By turning from established allies in Asia toward a teetering economy and authoritative regime, Canada is playing a dangerous game with its “China Pivot”, writes MLI Munk Senior Fellow Shuvaloy Majumdar.
By Shuvaloy Majumdar, Oct. 12, 2016
The Trudeau government has been telegraphing its “China Pivot” for quite some time now. Upon arriving in government, Prime Minister Justin Trudeau’s team instructed senior officials to undertake a fundamental rethink on Canada’s relationship with the People’s Republic, deploying ministers to Beijing to talk trade and chum it up with Communist Party brass.
In doing so the Prime Minister seems to be intently wriggling himself further between a rock and a hard place.
The allure of China is clear, with its enormous and growing market of hundreds of millions of consumers. But it’s a growth that is beginning to stagnate. This is the rock.
Over the last decade, Chinese growth has lifted hundreds of millions from poverty, with an extraordinary rise in consumer goods, technology and infrastructure. Yet its economic fundamentals remain weak. China is transitioning from a communist economy of agrarian labourers into the world’s largest exporter. This is no easy change.
Prime Minister Justin Trudeau’s team instructed senior officials to undertake a fundamental rethink on Canada’s relationship with the People’s Republic
Extraordinary skylines are emerging above Chinese cities, but many buildings are unoccupied. The economy’s overcapacity is driven by local-level rivalries instead of market economics, banks pandering to political interests over prudent business decisions, and a financial system that encourages businesses to be big rather than innovate. High debt levels are threatening a major banking crisis, one which would be felt the world over.
The hard place emerges directly from this slowdown. As economic momentum begins to dissipate, the Chinese government is becoming increasingly assertive and expansionist. The hungry and increasingly irritable dragon will scour the skies and waters of Asia to inspire nationalist sentiment among Chinese. China’s conquest of the South China Sea re-animates a territorial claim that dates back 2,000 years. And not since the Ming Dynasty in the 15th Century has China considered reconstituting its “fortress fleet” beyond its shores, but in recent years China has been flouting international rules in one of the world’s busiest shipping lanes.
In advance of hosting the G20 last month, China accelerated a campaign to crack down on religious minorities, including Christians, Falun Gong and Muslims. It imposed information blackouts, jailed dissidents and persecuted activists under the broad rubric of President Xi’s anti-corruption campaign, a campaign focused more on strengthening his hold on the state than establishing the rule of law.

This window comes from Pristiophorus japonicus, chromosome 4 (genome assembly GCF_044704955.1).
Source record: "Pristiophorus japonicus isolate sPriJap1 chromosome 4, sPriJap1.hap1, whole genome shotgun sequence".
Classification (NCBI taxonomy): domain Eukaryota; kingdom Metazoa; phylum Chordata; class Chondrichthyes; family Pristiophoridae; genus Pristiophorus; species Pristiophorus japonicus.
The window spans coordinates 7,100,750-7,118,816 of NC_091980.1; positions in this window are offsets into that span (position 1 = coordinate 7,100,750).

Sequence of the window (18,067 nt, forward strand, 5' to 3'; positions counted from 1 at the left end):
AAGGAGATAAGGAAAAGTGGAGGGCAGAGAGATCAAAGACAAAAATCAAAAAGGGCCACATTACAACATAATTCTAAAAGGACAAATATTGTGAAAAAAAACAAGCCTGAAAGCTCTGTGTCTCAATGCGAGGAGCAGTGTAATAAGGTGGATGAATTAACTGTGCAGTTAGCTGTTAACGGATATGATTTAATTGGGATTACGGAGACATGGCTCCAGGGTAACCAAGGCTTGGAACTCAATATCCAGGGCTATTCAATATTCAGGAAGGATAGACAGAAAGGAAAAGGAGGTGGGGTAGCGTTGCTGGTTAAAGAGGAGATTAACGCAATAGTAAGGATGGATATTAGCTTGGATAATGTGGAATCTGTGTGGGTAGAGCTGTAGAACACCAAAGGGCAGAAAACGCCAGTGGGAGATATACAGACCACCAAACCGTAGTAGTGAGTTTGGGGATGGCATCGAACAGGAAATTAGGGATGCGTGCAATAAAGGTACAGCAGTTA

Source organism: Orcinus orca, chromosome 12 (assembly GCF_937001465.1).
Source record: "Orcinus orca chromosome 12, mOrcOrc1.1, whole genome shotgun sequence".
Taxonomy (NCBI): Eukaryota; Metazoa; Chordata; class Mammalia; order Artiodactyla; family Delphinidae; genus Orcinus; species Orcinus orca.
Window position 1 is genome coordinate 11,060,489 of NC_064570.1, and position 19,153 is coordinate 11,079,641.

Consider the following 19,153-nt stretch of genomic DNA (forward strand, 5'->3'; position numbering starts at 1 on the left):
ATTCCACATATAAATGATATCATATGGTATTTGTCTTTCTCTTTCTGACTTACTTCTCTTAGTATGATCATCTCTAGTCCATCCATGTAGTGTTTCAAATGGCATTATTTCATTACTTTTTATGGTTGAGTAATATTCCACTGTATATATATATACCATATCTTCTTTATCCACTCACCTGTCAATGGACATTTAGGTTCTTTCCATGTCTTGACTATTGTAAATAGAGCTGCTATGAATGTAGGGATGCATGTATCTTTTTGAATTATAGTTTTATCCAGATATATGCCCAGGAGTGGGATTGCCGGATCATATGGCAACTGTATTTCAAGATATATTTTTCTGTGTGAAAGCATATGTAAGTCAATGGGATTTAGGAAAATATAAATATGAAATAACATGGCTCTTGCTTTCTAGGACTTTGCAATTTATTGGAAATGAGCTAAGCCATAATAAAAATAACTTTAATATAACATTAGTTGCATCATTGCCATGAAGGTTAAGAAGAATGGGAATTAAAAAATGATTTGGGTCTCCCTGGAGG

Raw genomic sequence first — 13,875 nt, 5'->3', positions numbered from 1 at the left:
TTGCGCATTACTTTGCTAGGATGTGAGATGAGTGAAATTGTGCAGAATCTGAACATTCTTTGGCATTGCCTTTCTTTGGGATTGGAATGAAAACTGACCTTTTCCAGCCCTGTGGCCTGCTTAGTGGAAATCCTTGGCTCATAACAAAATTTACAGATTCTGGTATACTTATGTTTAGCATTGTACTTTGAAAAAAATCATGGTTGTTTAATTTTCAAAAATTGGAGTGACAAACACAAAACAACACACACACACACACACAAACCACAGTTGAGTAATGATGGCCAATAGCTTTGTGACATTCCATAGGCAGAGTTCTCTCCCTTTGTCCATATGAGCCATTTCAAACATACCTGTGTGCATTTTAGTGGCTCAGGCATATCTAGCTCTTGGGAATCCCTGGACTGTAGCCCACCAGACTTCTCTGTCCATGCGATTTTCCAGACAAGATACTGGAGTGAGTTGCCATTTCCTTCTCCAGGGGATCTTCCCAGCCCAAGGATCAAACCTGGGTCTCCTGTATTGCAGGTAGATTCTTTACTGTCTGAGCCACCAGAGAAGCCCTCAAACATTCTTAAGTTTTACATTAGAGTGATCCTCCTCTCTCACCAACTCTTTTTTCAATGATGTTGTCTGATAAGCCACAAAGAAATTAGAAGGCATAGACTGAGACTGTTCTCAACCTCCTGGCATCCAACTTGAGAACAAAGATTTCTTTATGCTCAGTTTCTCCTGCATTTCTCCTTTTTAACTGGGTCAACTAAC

The Chinese government is becoming increasingly assertive and expansionist.
Beyond the mainland, China is actively enforcing its “one China policy” on Taiwan by barring the island’s participation in multilateral fora such as the recent International Civil Aviation Organization meetings in Montreal, and subverting its “one China, two systems” policy by shamelessly contorting Hong Kong’s Basic Law to strengthen Beijing’s hold on the city.
The government’s recently proposed agreements with China on free trade, cyber security, and extradition feature prominently in Trudeau’s China Pivot.
But if the objective is free trade, then much work will need to be done to somehow calibrate Canada’s market-based G7 international capitalist system with China’s declining state-owned, centrally planned, single-party communism.
If the objective is cyber security, then the starting point for any dialogue should be that China end its cyber espionage campaign on the Canadian government, on Canadian companies, and on Chinese-Canadians.
If the objective is an extradition treaty, then China must demonstrate it is a society ordered on the rule of law rather than the persecution of the state’s enemies.
For Canada, engagement with China should hinge on clear interests and values.
By tilting toward Beijing in Asia, Trudeau is making an uncertain, perilous and probably regrettable bet. Harvard researchers last year pointed to how Narendra Modi’s structural reforms in India, while slow, are creating the basis for the “Decade of India” to come, with the Indian economy now outperforming China’s.
The China Pivot risks aligning Canada with China’s ambitions over those of market-based democracies in India and Japan, but also South Korea, Hong Kong, Taiwan and various ASEAN states. By taking its foot off the gas on the Trans-Pacific Partnership to chase after the Chinese market, Canada is not only abandoning friends but also many burgeoning economies. And if the TPP fails, Canada should instead prioritize deals with others around the TPP table, such as Japan, over China.
Canada’s national interests require engagement with China, not submission. The China Pivot turns Canada toward the dubious economic future of an authoritarian irredentist state, hostile to long-time Canadian allies. Should the proposed compacts between Canada and China be ratified, that is a difficult position to back out from.
Shuvaloy Majumdar led democracy assistance initiatives in Iraq and Afghanistan from 2006 to 2010, and recently served as policy director to successive Canadian foreign ministers. He is a Munk Senior Fellow at the Macdonald-Laurier Institute. @shuvmajumdar
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